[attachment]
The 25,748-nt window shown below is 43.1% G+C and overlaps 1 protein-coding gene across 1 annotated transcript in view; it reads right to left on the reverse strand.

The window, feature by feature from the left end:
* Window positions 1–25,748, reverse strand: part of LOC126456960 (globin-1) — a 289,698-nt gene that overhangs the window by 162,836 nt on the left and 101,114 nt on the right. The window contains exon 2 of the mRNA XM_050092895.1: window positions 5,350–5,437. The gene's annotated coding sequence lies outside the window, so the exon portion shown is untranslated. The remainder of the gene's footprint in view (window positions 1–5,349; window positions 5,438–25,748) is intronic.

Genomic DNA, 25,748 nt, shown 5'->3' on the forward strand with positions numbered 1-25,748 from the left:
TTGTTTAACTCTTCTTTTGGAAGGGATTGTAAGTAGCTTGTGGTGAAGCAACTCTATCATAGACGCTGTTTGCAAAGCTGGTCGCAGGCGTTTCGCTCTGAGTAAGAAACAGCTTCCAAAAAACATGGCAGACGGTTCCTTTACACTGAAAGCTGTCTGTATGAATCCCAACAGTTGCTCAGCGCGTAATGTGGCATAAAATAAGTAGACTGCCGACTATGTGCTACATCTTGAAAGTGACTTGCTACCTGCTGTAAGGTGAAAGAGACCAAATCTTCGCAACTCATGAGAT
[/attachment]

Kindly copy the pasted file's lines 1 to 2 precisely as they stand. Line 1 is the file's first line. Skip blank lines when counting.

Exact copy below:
The 25,748-nt window shown below is 43.1% G+C and overlaps 1 protein-coding gene across 1 annotated transcript in view; it reads right to left on the reverse strand.

The window, feature by feature from the left end: